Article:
John's Ministry for Senior Adults

Charlotte Observer Article from Sunday January 11, 2009

In song, they remember the way they were

Entertainers are a common sight at Carriage Club Charlotte, but none draws as big a crowd as John Leon Lewis. 

Residents who rarely participate in the senior living community’s other activities make sure they find front-row seats when Lewis’ name is on the board.

Some who typically hesitate to leave their rooms emerge when he arrives.
And some who never speak a word sing along with him.

“The residents love him. He just mesmerizes them with his voice,” said Jaynie Segal, Carriage Club’s life enrichment director. “Their memories are there, but they’re locked away, and he’s able to bring them out.”

Lewis, 58, said he began performing at senior care facilities six years ago, after his mother died. In the final months of his mother’s life, Lewis noticed his mother often felt disconnected from family members and her past.

After she was gone, he decided to embark on a mission to bring joy to elderly residents and help them reminisce about earlier times.

So every month he travels to senior living facilities around Mecklenburg County, performing songs from 1950s and earlier.

“Many people, as they get older, they lose relationships along the way,” said Lewis, a Ballantyne-area resident who is also a minister at Harrison United Methodist Church in Pineville. “But music goes to the core of those relationships, and when someone comes in singing songs from their era, (older people) start to remember.”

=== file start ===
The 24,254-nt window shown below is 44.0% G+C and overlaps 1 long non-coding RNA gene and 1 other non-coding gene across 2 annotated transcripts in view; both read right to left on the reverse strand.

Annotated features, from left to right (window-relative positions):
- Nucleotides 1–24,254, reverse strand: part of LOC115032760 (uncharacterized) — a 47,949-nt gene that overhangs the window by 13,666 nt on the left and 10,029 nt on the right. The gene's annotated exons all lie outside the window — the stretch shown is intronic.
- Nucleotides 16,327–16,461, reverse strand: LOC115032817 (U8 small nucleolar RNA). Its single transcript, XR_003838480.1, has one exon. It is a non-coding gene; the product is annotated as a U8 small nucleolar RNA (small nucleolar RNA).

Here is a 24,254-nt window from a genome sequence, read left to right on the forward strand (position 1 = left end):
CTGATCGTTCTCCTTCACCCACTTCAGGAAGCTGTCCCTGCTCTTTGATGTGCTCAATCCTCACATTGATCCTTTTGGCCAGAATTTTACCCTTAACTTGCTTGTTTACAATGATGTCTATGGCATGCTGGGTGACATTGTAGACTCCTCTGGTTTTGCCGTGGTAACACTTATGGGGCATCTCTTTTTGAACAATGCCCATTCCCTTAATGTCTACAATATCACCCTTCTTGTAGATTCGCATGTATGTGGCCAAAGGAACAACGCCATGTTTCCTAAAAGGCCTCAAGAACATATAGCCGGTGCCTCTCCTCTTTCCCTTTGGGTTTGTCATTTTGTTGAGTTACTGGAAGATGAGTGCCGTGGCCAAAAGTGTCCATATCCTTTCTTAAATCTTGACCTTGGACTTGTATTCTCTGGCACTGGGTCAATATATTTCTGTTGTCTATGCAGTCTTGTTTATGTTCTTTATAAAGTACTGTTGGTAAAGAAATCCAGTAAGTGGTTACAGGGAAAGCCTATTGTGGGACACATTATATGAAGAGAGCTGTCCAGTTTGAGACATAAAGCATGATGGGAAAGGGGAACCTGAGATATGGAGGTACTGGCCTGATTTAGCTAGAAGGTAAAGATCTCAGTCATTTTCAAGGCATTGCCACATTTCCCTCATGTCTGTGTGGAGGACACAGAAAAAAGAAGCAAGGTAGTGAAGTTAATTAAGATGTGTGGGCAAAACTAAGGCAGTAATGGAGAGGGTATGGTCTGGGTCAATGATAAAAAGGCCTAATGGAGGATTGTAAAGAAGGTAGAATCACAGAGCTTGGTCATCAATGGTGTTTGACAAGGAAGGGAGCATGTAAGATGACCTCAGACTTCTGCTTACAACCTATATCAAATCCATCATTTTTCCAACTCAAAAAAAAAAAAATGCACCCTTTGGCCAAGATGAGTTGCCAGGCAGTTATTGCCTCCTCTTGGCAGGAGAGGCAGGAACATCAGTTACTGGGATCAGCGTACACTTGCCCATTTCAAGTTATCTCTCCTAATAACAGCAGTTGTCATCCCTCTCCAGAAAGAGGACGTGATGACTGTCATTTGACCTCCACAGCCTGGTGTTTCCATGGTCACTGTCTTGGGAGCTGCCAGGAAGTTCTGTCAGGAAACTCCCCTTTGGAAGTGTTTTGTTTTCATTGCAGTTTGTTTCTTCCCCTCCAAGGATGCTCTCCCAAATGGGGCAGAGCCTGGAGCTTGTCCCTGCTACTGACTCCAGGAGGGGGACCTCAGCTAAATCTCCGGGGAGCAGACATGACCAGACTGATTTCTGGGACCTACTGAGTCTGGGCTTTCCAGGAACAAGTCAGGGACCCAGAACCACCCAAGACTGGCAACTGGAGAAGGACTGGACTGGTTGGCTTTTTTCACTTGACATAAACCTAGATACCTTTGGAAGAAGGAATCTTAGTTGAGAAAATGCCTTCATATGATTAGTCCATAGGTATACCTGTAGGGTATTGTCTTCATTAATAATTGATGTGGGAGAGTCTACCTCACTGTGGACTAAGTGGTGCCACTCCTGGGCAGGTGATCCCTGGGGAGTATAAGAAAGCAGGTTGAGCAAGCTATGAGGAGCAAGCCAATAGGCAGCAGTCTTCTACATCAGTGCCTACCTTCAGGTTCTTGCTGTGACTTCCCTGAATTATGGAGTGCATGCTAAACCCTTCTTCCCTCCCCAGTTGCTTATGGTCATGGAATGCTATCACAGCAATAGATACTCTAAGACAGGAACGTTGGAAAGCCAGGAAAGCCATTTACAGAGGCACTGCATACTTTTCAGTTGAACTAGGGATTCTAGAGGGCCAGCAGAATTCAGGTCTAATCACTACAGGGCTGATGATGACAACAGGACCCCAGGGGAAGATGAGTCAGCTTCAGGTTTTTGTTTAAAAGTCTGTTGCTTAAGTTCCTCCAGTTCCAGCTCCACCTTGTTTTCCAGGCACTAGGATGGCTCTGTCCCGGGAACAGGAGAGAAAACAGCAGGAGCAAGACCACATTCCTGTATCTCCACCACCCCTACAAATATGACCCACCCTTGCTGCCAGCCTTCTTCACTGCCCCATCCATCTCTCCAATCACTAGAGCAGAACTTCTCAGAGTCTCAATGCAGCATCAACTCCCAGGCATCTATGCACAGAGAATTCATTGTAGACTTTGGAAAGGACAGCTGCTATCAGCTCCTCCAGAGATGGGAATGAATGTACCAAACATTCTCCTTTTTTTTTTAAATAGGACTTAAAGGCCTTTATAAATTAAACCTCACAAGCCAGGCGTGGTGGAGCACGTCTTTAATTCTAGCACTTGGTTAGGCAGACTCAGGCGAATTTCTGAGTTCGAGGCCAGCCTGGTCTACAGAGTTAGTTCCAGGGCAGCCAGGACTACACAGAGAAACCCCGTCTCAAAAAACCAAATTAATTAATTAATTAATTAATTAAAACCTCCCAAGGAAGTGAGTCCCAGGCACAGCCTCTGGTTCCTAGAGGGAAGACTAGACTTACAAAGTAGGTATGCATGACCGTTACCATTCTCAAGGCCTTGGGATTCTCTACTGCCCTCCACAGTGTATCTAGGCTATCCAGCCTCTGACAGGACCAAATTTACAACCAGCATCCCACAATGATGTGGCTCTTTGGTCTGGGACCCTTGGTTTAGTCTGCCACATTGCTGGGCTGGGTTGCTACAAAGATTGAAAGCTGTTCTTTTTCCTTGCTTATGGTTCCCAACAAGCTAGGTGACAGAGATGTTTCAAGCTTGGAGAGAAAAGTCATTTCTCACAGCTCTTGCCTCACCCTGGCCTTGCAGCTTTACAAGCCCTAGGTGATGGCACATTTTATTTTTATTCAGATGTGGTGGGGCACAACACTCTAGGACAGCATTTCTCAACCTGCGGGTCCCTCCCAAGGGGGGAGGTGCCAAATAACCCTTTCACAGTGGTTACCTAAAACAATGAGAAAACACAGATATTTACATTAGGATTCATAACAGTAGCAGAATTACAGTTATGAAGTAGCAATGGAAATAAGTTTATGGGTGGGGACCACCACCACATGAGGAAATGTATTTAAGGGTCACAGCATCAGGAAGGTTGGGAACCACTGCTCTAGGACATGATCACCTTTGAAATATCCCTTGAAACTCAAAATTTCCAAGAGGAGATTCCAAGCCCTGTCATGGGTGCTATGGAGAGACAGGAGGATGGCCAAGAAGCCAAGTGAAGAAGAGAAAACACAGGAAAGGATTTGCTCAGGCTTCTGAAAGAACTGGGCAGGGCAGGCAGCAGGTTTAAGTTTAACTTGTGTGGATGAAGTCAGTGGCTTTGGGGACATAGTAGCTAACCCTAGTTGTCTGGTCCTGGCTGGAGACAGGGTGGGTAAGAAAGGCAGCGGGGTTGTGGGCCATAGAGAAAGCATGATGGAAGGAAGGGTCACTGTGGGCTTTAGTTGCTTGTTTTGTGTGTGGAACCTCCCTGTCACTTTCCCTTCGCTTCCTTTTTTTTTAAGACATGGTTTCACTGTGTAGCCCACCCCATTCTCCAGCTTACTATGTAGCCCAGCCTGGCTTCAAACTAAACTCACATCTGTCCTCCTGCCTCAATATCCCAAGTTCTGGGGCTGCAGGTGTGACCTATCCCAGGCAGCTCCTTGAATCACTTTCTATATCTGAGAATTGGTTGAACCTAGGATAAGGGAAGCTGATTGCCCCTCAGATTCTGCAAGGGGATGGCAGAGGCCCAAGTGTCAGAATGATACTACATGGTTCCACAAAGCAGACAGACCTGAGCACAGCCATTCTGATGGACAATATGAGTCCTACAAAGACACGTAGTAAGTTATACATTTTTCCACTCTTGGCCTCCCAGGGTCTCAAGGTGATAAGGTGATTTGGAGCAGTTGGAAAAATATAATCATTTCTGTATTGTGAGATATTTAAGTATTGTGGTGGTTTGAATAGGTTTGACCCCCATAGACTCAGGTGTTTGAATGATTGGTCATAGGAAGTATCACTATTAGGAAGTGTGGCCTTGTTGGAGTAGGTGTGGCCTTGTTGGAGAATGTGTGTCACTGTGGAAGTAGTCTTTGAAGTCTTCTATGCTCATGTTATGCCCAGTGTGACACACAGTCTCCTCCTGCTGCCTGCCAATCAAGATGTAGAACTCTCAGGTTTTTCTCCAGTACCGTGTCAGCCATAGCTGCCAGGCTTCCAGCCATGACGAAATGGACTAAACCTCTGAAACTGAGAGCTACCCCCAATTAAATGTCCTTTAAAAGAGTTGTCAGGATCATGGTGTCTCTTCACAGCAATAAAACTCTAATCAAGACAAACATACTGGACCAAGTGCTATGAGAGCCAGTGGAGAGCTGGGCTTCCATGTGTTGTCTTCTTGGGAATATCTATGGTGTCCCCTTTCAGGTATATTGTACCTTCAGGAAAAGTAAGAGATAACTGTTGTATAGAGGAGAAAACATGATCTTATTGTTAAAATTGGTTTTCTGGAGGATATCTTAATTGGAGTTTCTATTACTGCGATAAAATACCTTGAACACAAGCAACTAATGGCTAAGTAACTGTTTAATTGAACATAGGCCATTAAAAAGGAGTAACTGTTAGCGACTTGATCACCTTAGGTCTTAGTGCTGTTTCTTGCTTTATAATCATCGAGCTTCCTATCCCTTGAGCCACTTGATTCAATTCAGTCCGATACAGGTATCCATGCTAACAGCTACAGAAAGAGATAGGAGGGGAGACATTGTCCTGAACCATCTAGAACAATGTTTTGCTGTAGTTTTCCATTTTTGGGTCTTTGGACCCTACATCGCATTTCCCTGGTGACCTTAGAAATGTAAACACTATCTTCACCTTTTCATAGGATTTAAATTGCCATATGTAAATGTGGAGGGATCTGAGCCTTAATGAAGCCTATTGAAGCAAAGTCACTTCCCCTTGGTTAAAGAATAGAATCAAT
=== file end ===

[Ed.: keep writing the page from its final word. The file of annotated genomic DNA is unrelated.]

Although Lewis charges a fee for his services, several facility directors said he goes out of his way to make sure his rates are affordable. He charges less than half of what other entertainers charge, they said.
What their communities get in return is a performer whose baritone voice and uniquely soothing demeanor coaxes residents to sing and dance in a way the staff rarely sees.

Rebecca Lynch, “engage life” director for Atria MerryWood, said residents there especially enjoy the Broadway show tunes and big-band songs Lewis performs.

“You can see the shift in their eyes, and you can tell they’re going back to a time when were with their husband, loved one, or wife,” Lynch said. “You can definitely tell he enjoys being with them.”
Lewis said he hopes his work will inspire other people to take steps to reach out to elderly residents.

“There is a whole generation of people that I fear is being forgotten,” he said. “People are looking for a glimmer of hope that keeps them moving.”
Carriage Club resident Patsy Hague said she appreciates the work Lewis is doing.

“He is the most wonderful entertainer we ever have,” she said.

Charlotte Observer Article
By Nichole Monroe Bell
nbell@charlotteobserver.com

 

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